- Storing Tips
- The Art of Braising
- Pickling Note
- Stocking Some Basics
Keeping our bagged greens fresh: Put your bagged greens in your crisper drawer with the bag slightly open. In the day(s) after harvest, the moisture from our initial washing will leave the bag. As you notice the greens losing this moisture, roll the bag down to seal it and, if very little moisture remains, add a damp paper towel.
Even though we do wash your mixed greens, we still recommend cleaning the leaves again before eating raw. You can choose to do that immediately when you get home or you can wash them in small batches as you need them for salads. Some people like to wash and then store their greens in their salad spinner. If you don’t have a handy salad spinner of your own, you can simply lay the leaves on clean towels to absorb excess moisture from washing. Do not let them completely dry out.
Other greens: Store lettuce and cooking greens in a plastic bag in the refrigerator. Adding a dampened paper towel will help regulate the humidity in the bag. Alternatively, some people rave about washing lettuce leaves in their salad spinner and then storing them in the spinner in the fridge.
Radishes and carrots: Just leaving these in the open air in your fridge will lead to LIMPNESS, so once again turn to the plastic bag method (you can reuse bags specifically for this veggie storing purpose), sealing the bag with a twist.
OR Another method that is easy and encourages more snacking is this: Wash the carrots or radishes (peel carrots if you want to—not necessary), chop to whatever size you like for snacking, and then place in a dish with water and right into the fridge.
Beets: For longer storing, separate the root from the greens and store in separate plastic bags. Beet greens can be treated like chard.
Basil: Store basil at room temperature if you can. If it is a hot day and you have no air conditioning, try this: Adjust your fridge down away from the coldest setting and insulate the bag of basil by wrapping a towel around it. The towel just serves as insulation from getting too cold. The cold will often blacken basil leaves.
I was talking with a customer the other day (!) about what she does with kale and she reminded me of
The Art of Braising.
Season the main ingredient --HOW ABOUT KALE OR THINLY SLICED POTATOES AND CARROTS-- with salt and pepper.
Heat a few tablespoons of oil and/or butter over the stovetop in a heavy pan or whatever fry pan you have handy.
Saute the main ingredient of choice on medium-high heat until the potatoes brown or the kale wilts.
Add cooking liquid (water, stock, wine, juice or some combination) to the half-way point of the main ingredient.
Cover and reduce the heat to a low simmer. Check after a few minutes to see if the liquid has been absorbed and everything is tender.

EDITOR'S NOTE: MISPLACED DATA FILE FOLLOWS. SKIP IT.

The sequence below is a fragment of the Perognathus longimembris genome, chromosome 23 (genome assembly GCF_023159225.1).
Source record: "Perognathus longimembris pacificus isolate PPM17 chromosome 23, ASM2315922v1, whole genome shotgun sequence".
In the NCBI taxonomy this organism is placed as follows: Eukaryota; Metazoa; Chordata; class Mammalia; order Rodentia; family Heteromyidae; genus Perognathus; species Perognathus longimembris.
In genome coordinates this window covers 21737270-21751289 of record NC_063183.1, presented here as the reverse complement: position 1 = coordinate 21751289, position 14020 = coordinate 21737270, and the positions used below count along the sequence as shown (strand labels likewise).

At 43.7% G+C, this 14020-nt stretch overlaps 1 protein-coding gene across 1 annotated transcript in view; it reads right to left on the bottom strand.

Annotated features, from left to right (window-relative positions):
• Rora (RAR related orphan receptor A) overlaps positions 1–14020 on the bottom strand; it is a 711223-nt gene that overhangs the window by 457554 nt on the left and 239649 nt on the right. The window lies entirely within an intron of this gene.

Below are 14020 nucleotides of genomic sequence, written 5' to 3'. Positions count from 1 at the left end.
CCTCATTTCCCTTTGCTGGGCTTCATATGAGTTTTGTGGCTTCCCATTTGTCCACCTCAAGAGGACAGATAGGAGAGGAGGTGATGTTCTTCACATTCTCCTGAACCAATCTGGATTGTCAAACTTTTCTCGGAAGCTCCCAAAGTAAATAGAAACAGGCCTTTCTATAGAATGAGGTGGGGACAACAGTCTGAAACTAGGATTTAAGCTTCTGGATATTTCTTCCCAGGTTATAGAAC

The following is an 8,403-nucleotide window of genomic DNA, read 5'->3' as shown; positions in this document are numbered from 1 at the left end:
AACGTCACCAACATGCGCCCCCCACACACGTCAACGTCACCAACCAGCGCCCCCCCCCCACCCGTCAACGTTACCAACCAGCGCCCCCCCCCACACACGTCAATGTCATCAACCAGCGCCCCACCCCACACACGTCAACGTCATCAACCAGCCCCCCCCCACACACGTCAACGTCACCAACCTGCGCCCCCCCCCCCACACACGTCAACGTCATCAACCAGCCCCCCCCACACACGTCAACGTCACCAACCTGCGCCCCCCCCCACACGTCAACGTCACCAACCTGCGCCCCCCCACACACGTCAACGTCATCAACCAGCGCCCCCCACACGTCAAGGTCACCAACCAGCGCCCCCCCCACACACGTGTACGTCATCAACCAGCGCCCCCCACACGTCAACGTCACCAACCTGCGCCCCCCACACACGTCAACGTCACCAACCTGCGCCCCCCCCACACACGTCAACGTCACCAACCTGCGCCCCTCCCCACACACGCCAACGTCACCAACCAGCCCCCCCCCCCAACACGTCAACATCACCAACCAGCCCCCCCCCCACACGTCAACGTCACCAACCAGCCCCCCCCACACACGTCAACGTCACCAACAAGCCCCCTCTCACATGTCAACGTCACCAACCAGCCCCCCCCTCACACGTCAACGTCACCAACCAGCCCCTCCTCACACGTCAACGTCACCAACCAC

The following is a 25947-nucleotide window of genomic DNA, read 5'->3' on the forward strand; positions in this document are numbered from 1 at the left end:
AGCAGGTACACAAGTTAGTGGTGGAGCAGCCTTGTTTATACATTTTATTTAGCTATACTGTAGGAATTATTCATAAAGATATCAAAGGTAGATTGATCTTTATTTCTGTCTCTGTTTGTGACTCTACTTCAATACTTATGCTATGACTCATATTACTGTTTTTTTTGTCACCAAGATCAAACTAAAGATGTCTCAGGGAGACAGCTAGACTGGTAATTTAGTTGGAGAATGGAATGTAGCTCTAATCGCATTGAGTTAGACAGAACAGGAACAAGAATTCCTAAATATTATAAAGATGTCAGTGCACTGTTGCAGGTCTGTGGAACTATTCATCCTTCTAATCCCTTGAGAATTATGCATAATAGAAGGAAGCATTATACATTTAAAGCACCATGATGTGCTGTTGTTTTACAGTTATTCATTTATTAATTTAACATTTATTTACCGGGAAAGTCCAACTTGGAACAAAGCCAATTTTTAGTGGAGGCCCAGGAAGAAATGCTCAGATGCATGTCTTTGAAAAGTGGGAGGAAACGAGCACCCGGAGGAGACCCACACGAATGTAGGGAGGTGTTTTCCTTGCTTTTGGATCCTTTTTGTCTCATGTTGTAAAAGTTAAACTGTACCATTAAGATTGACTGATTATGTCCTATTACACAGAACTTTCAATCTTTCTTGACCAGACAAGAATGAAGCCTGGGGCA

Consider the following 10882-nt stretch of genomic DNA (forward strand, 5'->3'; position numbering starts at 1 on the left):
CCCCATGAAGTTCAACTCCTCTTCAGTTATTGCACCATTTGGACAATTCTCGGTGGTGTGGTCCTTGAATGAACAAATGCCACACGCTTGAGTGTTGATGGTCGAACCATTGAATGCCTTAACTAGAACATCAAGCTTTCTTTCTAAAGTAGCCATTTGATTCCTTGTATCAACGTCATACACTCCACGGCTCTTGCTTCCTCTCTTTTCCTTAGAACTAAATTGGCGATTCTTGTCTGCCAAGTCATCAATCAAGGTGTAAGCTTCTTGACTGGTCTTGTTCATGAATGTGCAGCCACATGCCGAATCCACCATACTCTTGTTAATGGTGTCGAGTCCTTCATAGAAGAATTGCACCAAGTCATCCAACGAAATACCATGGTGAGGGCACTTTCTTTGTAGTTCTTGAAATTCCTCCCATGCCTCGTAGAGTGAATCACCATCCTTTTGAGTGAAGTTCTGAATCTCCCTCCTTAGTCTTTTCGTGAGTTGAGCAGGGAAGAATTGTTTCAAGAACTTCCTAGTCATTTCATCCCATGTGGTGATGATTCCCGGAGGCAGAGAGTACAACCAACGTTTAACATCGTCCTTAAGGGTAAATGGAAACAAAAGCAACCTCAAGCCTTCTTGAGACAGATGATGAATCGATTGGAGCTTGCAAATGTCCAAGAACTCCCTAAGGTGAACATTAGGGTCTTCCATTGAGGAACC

Braised Vegetables – Apparently the science of braising is the same as meat except that instead of breaking down muscle fiber, “the moist heat breaks down the vegetable's cellulose and expands its starches. The fibers soften giving the vegetables an incredible texture and flavor depending on the cooking liquid you are using.” -www.reluctantgourmet.com This technique is not as useful with chard. Better for kale because there is more tough fibrous stuff to break down. If not this week, you will all have plenty of chances to braise kale.
Throwing raw produce willy nilly into the freezer will result in remarkable textures that you won’t want to eat. So that’s why you should be sure to Blanch First!
First cut or trim vegetables as you would to cook.
Meanwhile, boil a pot of water and prepare a large bowl of cold water.
If you are working with chard, put the de-stemmed leaves in the boiling water for only a few seconds and then transfer to the cold water using a slotted spoon. After cooled, transfer to a container for freezing. Zucchinis and carrots would take a few extra seconds in the pot, but essentially everything can be blanched and frozen. Thank goodness.
First of all, for those fascinated by the manipulation of fresh vetables into condiment, casserole, or otherwise, I Highly recommend Alice Water’s In the Green Kitchen. It is more of a collection of techniques than it is a standard cookbook. Perfect for the CSA subscriber.
In her book, I found this simple approach to refridgerator pickling:
Pickling can extend the life of a vegetable and is appropriate for carrots, cukes, radishes, zucchini, yellow squash, peppers, onions and beets.
She starts with the brine:
1 ½ cup white vinegar
1 ½ cup water
2 ½ T sugar
1 bay leaf
2-3 sprigs of thyme
½ teaspoon coriander seeds
Pinch chili flakes
Bring all of the above to a boil.
Meanwhile, quarter or slice your vegetables (s).
Remove the boiled brine from the stove and cool to room temperature.
Soak the vegetable(s) separately for an hour or so.
Drain and chill.
Serve after chilling or put in a jar in the fridge to keep for weeks!
This method macerates instead of cooks. Other methods involve actually cooking the veggies in the brine for a ashort while.
Items you might want in your kitchen at all times for spontaneous cooking spices:
Coriander (I like these whole)
Mustard seed (whole)
Red pepper (ground)
Crushed red chili pepper
Other: caraway, fennel, allspice, cloves
*To make a curry, either buy a ready-made curry spice mix or combine coriander, cumin, red pepper, and turmeric for a mild curry.
*To grind whole seeds for recipes that require ground, use a mortar and pestle or a hammer and workbench.
For quick cooking and no soak time, try mung beans which are also easy to sprout. Lentils need no soaking. Try all varieties of lentils: red, French, green. The red lentils make a creamy sauce that makes people ask “What is IN this?”
Canned beans, like chickpeas or a mix of beans for soup or salad
Brewers yeast for quick Peasant Dressing
Apple cider vinegar